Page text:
Here’s the text from that 2010 post I did on the vintage:
It snowed here a few days ago and my little brain shifted into indoor project gear. Cleaning/lubing fishing reels, sharpening knives, cleaning powder burners and doing stock repairs. I tried a “new to me” technique on cleaning old, dirty sweat stained stocks that I’d like to share.
I’m a newbie when it comes to airguns but have been deeply into firearms for almost 50 years. I’m not a fan of refinish and save this drastic surgery for extreme cases. I am a fanatic for preservation and conservation thus this post is titled “Stock Rejuvenation”.
Remember the days when stock rejuvenation/cleaning/preservation involved rottenstone, 600 grit wet/dry with baby oil, working to 1000 grit, then thinning car rubbing compound and finish with a carnuba floor wax and call it good? I have a shortcut with “new to me” products that save time and give very similar results.
Let me start by apologizing for the before photo’s. I never intended for this to be a posted topic or I would have taken better pictures of the before. I was so impressed with the results with these “new to me” products and only 45 minutes time on this stock I had to post my opinions and technique.
The before stock was dirty, sweaty and the finish was crazing/crackling. Very “muddy” appearance and on close inspection you could see the spider webbing in the topcoat that defines crazing. Here’s the before:
OK, you’ve seen the problem, what’s the solution? I’ve read about many that use soap and water then slather on a topical coat of some gloss/urethane finish and proudly call it done. If also read about folks doing this to new guns. I have a real problem with even the thought of applying a brush loaded with liquid finish to any of my guns. Not only does the finish look “plastique” to me it is a pain to fix or repair any damage to these finishes when necessary. When, not if.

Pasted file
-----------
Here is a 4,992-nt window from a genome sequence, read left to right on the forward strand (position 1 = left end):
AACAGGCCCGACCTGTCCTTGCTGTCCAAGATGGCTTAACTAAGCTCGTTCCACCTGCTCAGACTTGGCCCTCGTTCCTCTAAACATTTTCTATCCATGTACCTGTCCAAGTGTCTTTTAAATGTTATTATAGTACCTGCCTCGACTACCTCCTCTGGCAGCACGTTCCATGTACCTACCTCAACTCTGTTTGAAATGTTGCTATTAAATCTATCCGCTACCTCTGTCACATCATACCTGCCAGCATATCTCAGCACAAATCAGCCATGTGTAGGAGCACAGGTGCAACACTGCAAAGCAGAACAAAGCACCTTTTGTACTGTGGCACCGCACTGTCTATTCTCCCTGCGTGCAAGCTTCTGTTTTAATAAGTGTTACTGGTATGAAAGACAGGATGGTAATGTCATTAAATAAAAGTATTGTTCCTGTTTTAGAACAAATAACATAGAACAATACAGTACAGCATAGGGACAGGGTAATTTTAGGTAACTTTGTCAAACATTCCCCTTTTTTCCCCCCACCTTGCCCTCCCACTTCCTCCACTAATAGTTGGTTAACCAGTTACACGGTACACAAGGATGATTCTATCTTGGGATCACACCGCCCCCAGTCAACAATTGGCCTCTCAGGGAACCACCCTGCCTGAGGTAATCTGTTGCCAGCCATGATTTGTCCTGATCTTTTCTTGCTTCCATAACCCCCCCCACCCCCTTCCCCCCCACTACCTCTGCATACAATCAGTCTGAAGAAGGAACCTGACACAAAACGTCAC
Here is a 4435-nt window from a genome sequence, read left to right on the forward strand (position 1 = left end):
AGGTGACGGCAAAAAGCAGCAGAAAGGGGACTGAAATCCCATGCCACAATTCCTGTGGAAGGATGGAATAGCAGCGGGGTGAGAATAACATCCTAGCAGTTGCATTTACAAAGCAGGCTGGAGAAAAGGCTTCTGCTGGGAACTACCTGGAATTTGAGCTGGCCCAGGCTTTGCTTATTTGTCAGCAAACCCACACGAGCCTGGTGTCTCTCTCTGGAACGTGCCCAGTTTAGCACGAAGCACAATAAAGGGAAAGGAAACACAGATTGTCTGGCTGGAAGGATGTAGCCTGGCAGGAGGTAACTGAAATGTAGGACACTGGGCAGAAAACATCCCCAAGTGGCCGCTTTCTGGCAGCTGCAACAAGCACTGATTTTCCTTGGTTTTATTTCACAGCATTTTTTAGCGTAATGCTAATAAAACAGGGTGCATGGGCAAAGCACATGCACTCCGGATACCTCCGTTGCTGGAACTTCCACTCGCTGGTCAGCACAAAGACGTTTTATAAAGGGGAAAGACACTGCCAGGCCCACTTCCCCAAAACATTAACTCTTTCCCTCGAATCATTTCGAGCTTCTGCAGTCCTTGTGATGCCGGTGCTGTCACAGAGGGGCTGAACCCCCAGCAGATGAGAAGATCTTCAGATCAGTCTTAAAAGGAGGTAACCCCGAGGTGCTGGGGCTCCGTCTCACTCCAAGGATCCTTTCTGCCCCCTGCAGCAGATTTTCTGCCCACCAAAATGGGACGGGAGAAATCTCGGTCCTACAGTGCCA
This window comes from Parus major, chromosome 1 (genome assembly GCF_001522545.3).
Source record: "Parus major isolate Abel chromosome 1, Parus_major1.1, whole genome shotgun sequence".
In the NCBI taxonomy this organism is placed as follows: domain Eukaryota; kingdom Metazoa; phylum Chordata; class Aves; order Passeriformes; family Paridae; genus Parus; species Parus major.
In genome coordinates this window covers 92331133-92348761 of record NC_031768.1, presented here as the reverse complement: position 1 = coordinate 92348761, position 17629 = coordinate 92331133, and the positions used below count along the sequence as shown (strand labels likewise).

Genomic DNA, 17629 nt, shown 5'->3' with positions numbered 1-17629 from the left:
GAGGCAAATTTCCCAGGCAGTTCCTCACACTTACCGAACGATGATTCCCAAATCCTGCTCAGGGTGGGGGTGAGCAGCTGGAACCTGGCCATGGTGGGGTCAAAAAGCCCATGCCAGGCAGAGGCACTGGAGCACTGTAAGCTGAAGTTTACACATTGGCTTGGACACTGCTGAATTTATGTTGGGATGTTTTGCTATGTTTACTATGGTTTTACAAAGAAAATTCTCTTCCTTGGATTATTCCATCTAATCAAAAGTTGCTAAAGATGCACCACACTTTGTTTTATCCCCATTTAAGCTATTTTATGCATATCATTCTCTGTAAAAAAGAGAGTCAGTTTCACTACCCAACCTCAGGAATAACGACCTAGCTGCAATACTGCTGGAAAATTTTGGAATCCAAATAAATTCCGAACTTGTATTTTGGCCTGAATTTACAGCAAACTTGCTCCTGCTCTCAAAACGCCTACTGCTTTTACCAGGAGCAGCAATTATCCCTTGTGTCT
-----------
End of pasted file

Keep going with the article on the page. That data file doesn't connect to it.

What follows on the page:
I’d rather carefully clean the surface and remove all surface dirt, body oil and sweat then polish the existing surface then wax. Three steps. All polishing is, is the leveling a surface by making smaller scratches where larger ones used to be so the light bounces back at you. Whether cleaning or polishing an existing finish you have to be careful about not burning through at the corners/edges and watching the color density as a measure of the overall finish thickness and eveness. Not hard. Just don’t get heavy handed.
First step. Use a stock rubbing compound to remove wax, dirt, sweat, oil, etc. Your CLEAN COTTON rag must be wet with warm water before you add rubbing compound. More water than compound in this step. Rub lightly against the grain with a CLEAN COTTON rag. Wipe off with a clean cotton rag. Rub lightly with the grain. Clean off with a clean cotton rag.
Second step. Use Five F and a a soft felt pad for application and rub the finish out until you’re satisfied with the results. Five F will allow you to achieve a gloss finish if you spend 5-10 minutes on one area. Don’t want high gloss? Spend less time. When the Five F dries use a CLEAN COTTON rag to remove excess and put the final finish on your stock.